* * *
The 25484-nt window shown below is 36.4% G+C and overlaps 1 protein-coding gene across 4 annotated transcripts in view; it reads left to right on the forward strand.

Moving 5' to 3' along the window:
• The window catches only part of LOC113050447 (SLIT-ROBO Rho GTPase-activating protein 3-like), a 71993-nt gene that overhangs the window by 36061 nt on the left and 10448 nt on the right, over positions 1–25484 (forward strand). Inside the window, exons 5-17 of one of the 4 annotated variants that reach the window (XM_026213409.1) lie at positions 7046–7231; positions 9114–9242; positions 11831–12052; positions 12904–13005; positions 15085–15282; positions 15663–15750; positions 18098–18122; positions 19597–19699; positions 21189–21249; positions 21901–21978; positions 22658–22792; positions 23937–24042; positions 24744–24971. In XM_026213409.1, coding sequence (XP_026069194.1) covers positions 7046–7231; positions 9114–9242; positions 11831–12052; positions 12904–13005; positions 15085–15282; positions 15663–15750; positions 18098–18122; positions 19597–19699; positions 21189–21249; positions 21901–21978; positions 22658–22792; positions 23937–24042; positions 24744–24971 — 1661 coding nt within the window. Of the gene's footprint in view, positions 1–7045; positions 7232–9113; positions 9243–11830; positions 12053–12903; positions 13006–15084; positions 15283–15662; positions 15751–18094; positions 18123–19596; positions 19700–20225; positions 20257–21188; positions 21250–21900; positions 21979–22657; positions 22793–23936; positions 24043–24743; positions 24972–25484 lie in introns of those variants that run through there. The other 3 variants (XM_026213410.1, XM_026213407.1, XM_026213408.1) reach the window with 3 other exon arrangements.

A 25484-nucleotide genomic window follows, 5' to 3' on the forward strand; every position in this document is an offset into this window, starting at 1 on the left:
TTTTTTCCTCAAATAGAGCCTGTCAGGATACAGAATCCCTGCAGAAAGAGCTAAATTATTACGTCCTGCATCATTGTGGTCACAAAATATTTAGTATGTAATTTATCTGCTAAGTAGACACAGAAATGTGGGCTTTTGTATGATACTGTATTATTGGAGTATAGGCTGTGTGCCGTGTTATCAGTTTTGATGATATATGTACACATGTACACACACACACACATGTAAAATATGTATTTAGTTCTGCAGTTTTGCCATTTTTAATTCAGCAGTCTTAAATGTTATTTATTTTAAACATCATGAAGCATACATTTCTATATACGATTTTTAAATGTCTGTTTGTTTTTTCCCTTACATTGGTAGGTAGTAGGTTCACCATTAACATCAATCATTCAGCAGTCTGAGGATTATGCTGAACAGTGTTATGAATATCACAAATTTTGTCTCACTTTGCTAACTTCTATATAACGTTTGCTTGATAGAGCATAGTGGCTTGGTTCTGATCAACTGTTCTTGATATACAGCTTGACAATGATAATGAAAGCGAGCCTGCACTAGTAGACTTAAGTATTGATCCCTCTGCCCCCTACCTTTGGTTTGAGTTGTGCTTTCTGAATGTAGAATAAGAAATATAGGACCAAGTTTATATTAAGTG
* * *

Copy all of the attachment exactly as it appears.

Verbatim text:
The 25484-nt window shown below is 36.4% G+C and overlaps 1 protein-coding gene across 4 annotated transcripts in view; it reads left to right on the forward strand.

Moving 5' to 3' along the window:
• The window catches only part of LOC113050447 (SLIT-ROBO Rho GTPase-activating protein 3-like), a 71993-nt gene that overhangs the window by 36061 nt on the left and 10448 nt on the right, over positions 1–25484 (forward strand). Inside the window, exons 5-17 of one of the 4 annotated variants that reach the window (XM_026213409.1) lie at positions 7046–7231; positions 9114–9242; positions 11831–12052; positions 12904–13005; positions 15085–15282; positions 15663–15750; positions 18098–18122; positions 19597–19699; positions 21189–21249; positions 21901–21978; positions 22658–22792; positions 23937–24042; positions 24744–24971. In XM_026213409.1, coding sequence (XP_026069194.1) covers positions 7046–7231; positions 9114–9242; positions 11831–12052; positions 12904–13005; positions 15085–15282; positions 15663–15750; positions 18098–18122; positions 19597–19699; positions 21189–21249; positions 21901–21978; positions 22658–22792; positions 23937–24042; positions 24744–24971 — 1661 coding nt within the window. Of the gene's footprint in view, positions 1–7045; positions 7232–9113; positions 9243–11830; positions 12053–12903; positions 13006–15084; positions 15283–15662; positions 15751–18094; positions 18123–19596; positions 19700–20225; positions 20257–21188; positions 21250–21900; positions 21979–22657; positions 22793–23936; positions 24043–24743; positions 24972–25484 lie in introns of those variants that run through there. The other 3 variants (XM_026213410.1, XM_026213407.1, XM_026213408.1) reach the window with 3 other exon arrangements.

A 25484-nucleotide genomic window follows, 5' to 3' on the forward strand; every position in this document is an offset into this window, starting at 1 on the left:
TTTTTTCCTCAAATAGAGCCTGTCAGGATACAGAATCCCTGCAGAAAGAGCTAAATTATTACGTCCTGCATCATTGTGGTCACAAAATATTTAGTATGTAATTTATCTGCTAAGTAGACACAGAAATGTGGGCTTTTGTATGATACTGTATTATTGGAGTATAGGCTGTGTGCCGTGTTATCAGTTTTGATGATATATGTACACATGTACACACACACACACATGTAAAATATGTATTTAGTTCTGCAGTTTTGCCATTTTTAATTCAGCAGTCTTAAATGTTATTTATTTTAAACATCATGAAGCATACATTTCTATATACGATTTTTAAATGTCTGTTTGTTTTTTCCCTTACATTGGTAGGTAGTAGGTTCACCATTAACATCAATCATTCAGCAGTCTGAGGATTATGCTGAACAGTGTTATGAATATCACAAATTTTGTCTCACTTTGCTAACTTCTATATAACGTTTGCTTGATAGAGCATAGTGGCTTGGTTCTGATCAACTGTTCTTGATATACAGCTTGACAATGATAATGAAAGCGAGCCTGCACTAGTAGACTTAAGTATTGATCCCTCTGCCCCCTACCTTTGGTTTGAGTTGTGCTTTCTGAATGTAGAATAAGAAATATAGGACCAAGTTTATATTAAGTG